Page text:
Python interface for SPAMS
SPAMS: a SPArse Modeling Software
Here is the Python package interfacing the SPAMS C++ library.
What is SPAMS?
SPAMS (SPArse Modeling Software) is an optimization toolbox for solving various sparse estimation problems.
- Dictionary learning and matrix factorization (NMF, sparse PCA, ...)
- Solving sparse decomposition problems with LARS, coordinate descent, OMP, SOMP, proximal methods
- Solving structured sparse decomposition problems (l1/l2, l1/linf, sparse group lasso, tree-structured regularization, structured sparsity with overlapping groups, ...)
- a C++ modern compiler (tested with gcc >= 4.5)
- a BLAS/LAPACK library (like OpenBLAS, Intel MKL, Atlas)
Carefully install libblas & liblapack. For example, on Ubuntu, it is necessary to do
sudo apt-get -y install libblas-dev liblapack-dev gfortran. For MacOS, you most likely need to do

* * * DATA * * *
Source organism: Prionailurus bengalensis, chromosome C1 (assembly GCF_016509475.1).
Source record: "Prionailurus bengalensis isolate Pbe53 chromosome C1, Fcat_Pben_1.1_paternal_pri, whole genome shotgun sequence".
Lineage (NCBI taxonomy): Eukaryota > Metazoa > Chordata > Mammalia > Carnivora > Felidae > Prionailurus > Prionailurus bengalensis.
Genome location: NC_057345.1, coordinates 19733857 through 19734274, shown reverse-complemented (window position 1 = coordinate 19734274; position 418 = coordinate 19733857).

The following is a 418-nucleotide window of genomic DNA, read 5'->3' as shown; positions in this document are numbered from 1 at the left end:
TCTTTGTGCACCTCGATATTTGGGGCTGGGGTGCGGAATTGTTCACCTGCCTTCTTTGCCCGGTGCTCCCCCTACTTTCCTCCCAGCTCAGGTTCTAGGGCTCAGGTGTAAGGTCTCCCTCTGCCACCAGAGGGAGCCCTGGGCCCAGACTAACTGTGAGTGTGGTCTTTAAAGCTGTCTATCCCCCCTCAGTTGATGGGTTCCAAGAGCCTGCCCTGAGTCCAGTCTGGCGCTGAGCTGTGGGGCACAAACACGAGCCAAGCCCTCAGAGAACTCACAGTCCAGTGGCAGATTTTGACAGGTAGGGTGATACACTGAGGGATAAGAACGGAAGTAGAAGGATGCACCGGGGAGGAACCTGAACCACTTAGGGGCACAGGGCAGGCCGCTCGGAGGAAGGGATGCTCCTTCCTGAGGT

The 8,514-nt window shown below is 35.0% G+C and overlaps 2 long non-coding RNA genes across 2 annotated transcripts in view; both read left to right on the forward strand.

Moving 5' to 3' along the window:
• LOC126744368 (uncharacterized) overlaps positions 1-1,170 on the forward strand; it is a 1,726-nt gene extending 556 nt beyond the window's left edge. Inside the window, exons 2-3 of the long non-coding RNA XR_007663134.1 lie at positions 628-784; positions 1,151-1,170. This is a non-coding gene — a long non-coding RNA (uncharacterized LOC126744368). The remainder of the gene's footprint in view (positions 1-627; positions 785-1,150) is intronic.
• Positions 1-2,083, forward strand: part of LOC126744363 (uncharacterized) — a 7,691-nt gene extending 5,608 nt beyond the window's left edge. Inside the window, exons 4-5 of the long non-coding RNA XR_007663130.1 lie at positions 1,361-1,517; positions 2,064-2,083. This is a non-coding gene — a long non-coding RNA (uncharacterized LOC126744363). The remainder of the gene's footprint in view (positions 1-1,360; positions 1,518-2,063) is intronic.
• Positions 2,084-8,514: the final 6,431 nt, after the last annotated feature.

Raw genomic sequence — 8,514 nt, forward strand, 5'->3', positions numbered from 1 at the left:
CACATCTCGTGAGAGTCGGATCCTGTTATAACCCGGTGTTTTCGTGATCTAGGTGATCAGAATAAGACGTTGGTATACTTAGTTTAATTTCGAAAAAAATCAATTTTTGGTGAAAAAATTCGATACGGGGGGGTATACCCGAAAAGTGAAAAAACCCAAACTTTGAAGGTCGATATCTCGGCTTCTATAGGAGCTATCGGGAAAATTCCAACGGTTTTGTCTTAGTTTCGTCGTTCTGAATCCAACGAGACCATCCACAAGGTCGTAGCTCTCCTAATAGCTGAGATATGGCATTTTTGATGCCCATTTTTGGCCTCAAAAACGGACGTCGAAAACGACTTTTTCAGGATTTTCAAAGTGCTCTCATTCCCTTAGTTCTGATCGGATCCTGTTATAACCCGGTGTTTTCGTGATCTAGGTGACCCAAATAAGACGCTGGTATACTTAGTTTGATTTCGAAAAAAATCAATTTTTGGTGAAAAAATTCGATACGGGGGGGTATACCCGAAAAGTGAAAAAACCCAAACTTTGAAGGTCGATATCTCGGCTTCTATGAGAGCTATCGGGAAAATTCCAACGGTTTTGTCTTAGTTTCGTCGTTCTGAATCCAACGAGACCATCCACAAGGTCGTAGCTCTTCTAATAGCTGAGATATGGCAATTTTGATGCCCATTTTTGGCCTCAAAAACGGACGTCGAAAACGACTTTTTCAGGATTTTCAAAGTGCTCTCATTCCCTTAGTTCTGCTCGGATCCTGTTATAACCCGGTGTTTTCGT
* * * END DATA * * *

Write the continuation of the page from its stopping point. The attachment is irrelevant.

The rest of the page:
brew install gcc openblas lapack.
For better performance, we recommend to install the MKL Intel library (available for instance on PyPI with
pip install mkl, or in the Anaconda Python distribution with
conda install mkl) before installing Numpy (which is a dependency of SPAMS, the latter checking Numpy configuration for its installation).
SPAMS for Python was tested on Linux and MacOS. It is not available for Windows at the moment. For MacOS users, the install setup detects if OpenMP is available on your system and enable/disable OpenMP support accordingly. For better performance, we recommend to install an OpenMP-compatible compiler on your system (e.g.
Note for Windows users: at the moment you can run
pip install spams-bin (provided by https://github.com/samuelstjean/spams-python).
Installation from PyPI:
The standard installation uses the BLAS and LAPACK libraries used by Numpy:
pip install spams
Installation from sources
Make sure you have install libblas & liblapack (see above)
git clone https://github.com/getspams/spams-python cd spams-python pip install -e .
Manipulated objects are imported from numpy and scipy. Matrices should be stored by columns, and sparse matrices should be "column compressed".
Testing the interface
- From the command line (to be called from the project root directory):
python tests/test_spams.py -h # print the man page python tests/test_spams.py # run all the tests
- From Python (assuming
spamspackage is installed):